De Italiaanse Windhond


Dit is een oud ras dat in gemummificeerde vorm al is aangetroffen in graven van farao's. Cleopatra hield ze al als gezelschap en ze zijn in de mode geweest in het oude Griekenland. Vandaar kwamen ze bij de Romeinen terecht. Gedurende de eeuwen bekoorden Italiaanse Windhonden de edelen en notabelen; ze zijn op tal van schilderijen uit de 17e en 18e eeuw afgebeeld.

Algemeen voorkomen
Een miniatuur van de Greyhound en Sloughi, die zich lenig en licht beweegt. Vierkante bouw met elegante belijning en haast overdreven verfijning en adellijkheid.

reuen en teven 32 - 38 cm

3,5 – 5 kg

De huid is dun, de beharing kort en fijn. De Italiaanse Windhond is eenkleurig: van zwart, leigrijs tot isabelkleurig. Wit aan de borst en voeten is toegestaan.

zichtjager op konijnen, gezelschapshond

Hoewel volwassen Italiaanse Windhonden sterke honden zijn en een hoge leeftijd kunnen bereiken, kunnen jonge dieren in hun omstuimigheid soms een been breken. Incidenteel komen epilepsie en erfelijke oogafwijkingen voor.

Kwiek, vlot, vrolijk, volgzaam, zachtaardig, aanhankelijk en intelligent. Vereist een benadering met zachte hand, anders trekt hij zich 'uit de relatie terug'. Ondeugend, met humor. Niet geschikt voor kleine kinderen.

Af en toe verzorgen met een zachte borstel of opwrijven met een zeemleren lap. Gebit regelmatig controleren op tandsteen.


A greyhound in miniature, more slender in all proportions. Elegant, graceful and quick moving.

Sensitive, alert and aloof. Intelligent, affectionate and vivacious, may appear aloof.

Skull long, flat and narrow, slight stop. Muzzle fine and long. Nose dark in colour.

Rather large, bright; full of expression.

Rose-shaped, placed well back, soft and fine, not pricked.

Jaws strong, with a perfect, regular and complete scissor bite, i.e. the upper teeth closely overlapping the lower teeth and set square to the jaws. Teeth even.

Long, gracefully arched.

Shoulders long and sloping. Legs straight; well set under shoulders; fine, strong bone and pasterns.

Chest deep and narrow. Good length of rib and brisket. Back slightly arched over loin.

Long, well muscled thigh: hind legs parallel when viewed from behind; well bent stifle, hocks well let down.

Hare feet.

Low set, long, fine, carried low.

High stepping and free action. Front and hind legs to move forward in a straight line with propulsion from behind.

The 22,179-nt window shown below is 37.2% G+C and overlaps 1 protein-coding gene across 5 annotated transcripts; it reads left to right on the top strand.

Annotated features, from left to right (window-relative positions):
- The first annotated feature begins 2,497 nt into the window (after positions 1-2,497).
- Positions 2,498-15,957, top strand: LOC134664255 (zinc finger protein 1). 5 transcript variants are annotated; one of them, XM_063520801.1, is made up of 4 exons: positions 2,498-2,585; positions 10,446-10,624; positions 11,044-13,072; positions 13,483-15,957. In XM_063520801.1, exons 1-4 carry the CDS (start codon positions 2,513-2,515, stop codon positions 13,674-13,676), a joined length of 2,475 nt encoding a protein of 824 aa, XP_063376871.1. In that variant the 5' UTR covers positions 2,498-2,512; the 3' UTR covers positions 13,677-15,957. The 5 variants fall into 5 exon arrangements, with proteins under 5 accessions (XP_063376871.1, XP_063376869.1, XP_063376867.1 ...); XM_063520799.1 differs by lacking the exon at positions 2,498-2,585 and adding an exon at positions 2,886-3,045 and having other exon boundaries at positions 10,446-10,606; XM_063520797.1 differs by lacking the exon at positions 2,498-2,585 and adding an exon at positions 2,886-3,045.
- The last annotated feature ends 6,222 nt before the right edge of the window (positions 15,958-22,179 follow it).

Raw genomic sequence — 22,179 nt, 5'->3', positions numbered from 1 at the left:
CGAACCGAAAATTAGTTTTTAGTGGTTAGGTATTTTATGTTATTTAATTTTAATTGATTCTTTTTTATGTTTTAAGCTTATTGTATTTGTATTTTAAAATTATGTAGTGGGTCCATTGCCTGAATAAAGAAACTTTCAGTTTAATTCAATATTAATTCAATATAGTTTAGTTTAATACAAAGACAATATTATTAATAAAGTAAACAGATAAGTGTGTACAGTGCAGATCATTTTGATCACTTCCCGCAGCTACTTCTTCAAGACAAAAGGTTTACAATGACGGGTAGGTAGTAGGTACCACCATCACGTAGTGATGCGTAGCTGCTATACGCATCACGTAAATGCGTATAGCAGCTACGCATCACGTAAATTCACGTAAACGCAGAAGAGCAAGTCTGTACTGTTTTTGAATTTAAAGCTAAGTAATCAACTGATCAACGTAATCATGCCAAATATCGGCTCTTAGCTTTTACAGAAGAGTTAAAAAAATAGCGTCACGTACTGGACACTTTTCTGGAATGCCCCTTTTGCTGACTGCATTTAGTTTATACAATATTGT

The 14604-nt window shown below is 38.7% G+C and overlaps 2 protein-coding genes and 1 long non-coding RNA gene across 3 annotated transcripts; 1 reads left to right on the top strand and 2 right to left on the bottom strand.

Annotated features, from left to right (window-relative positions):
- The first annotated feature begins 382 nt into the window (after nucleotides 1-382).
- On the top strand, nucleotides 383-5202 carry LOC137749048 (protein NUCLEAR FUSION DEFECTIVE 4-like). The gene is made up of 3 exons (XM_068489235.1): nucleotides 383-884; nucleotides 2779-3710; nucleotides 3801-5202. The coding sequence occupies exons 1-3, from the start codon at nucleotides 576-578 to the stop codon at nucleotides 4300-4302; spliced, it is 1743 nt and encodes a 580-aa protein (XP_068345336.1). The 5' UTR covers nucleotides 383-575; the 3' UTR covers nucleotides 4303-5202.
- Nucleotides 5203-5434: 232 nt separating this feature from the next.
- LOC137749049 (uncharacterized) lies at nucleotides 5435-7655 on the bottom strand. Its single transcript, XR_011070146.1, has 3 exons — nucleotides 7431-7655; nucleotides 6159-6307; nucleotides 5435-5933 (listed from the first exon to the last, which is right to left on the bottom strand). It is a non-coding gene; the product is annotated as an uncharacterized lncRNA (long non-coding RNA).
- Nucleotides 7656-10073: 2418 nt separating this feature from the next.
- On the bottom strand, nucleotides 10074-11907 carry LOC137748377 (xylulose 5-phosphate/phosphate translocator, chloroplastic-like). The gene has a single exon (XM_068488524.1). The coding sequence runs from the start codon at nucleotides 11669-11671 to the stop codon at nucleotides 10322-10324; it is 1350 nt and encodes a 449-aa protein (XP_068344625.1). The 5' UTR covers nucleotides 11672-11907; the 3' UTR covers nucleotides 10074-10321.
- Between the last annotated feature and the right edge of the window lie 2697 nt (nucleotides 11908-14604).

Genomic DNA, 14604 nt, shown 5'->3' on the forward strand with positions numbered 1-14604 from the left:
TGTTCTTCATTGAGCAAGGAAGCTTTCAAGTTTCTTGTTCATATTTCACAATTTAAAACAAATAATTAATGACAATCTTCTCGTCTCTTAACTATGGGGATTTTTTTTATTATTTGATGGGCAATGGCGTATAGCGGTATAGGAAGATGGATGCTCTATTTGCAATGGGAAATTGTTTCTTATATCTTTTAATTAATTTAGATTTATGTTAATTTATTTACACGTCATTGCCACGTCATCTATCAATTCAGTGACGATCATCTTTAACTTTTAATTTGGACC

Skin fine and supple. Hair, short, fine and glossy.

Black, blue, cream, fawn, red, white, or any of these colours broken with white. White dogs may be broken with one of these colours. Black or blue with tan markings, or brindle not acceptable.

Ideal height: 32-38 cms (13-15ins) at withers. Ideal weight: 3.6-4.5 kg (8-10 lbs). Overall type and elegance essential.

Any departure from the foregoing points should be considered a fault and the seriousness with which the fault should be regarded should be in exact proportion to its degree.

Male animals should have two apparently normal testicles fully descended into the scrotum.

About the Italian Greyhound

The Italian greyhound has been around for many centuries, but exactly how and when this miniaturized greyhound was developed has been lost in time. Evidence of dogs resembling the Italian greyhound can be found in art dating nearly 2,000 years ago from Turkey, Greece and other areas around the Mediterranean. By the Middle Ages, miniaturized greyhounds could be found throughout southern Europe, but they found special favor with Italian courtiers. The breed came to England in the 17th century, quickly becoming as popular with nobility there as they had been in their Italian homeland. In 1820, the Italian greyhound was one of only two toy breeds mentioned in a book about dogs. The Italian greyhound continued to find favor, reaching its peak during the reign of Queen Victoria. After that time, its numbers declined, however, and the breed dwindled to such an extent that it almost disappeared in England after World War II. One possible reason for its decline was a degradation in quality, because dogs were bred for tiny size, often without regard to soundness and health. Fortunately, Italian greyhounds had come to America in the late 1800s, and even though their numbers were small, these dogs were of high quality. They, along with other imports, helped revive the breed in Europe. Since then, the Italian greyhound has risen gradually in popularity and is now enjoying a second renaissance.

A sighthound in a small package, the Italian greyhound shares its larger relatives’ characteristics. It loves to run and chase. It is extremely gentle and sensitive. Reserved, often timid, with strangers, it is devoted to its family and is good with children, and other dogs and pets. However, it can be easily injured by boisterous children and larger dogs.

The Italian greyhound likes a daily romp outdoors, but it hates the cold. Its exercise needs are best met with a good walk on leash or even a rollicking game indoors. It also likes to stretch out and sprint in a fenced area. This breed cannot live outdoors. Care of the fine short hair is minimal, consisting only of occasional brushing to remove dead hair. Regular brushing of the teeth is important in this breed.

• Major concerns: peridontal disease
• Minor concerns: epilepsy, leg fractures, patellar luxation, PRA
• Occasionally seen: none
• Suggested tests: knee, eye
• Life span: 12 – 15 years
• Note: The breed is susceptible to leg and tail fractures. It shares the sighthound sensitivity to anesthesia and barbituates.

Form and Function
Essentially a slender miniature greyhound, the Italian greyhound is exceptionally elegant and graceful. It embodies the same qualities that enable the full-sized greyhound to run at top speed using the double-suspension gallop: a curvaceous outline with a slight arch over the loin and good rear angulation. Its gait is high-stepping and free. The coat is short and glossy, like satin.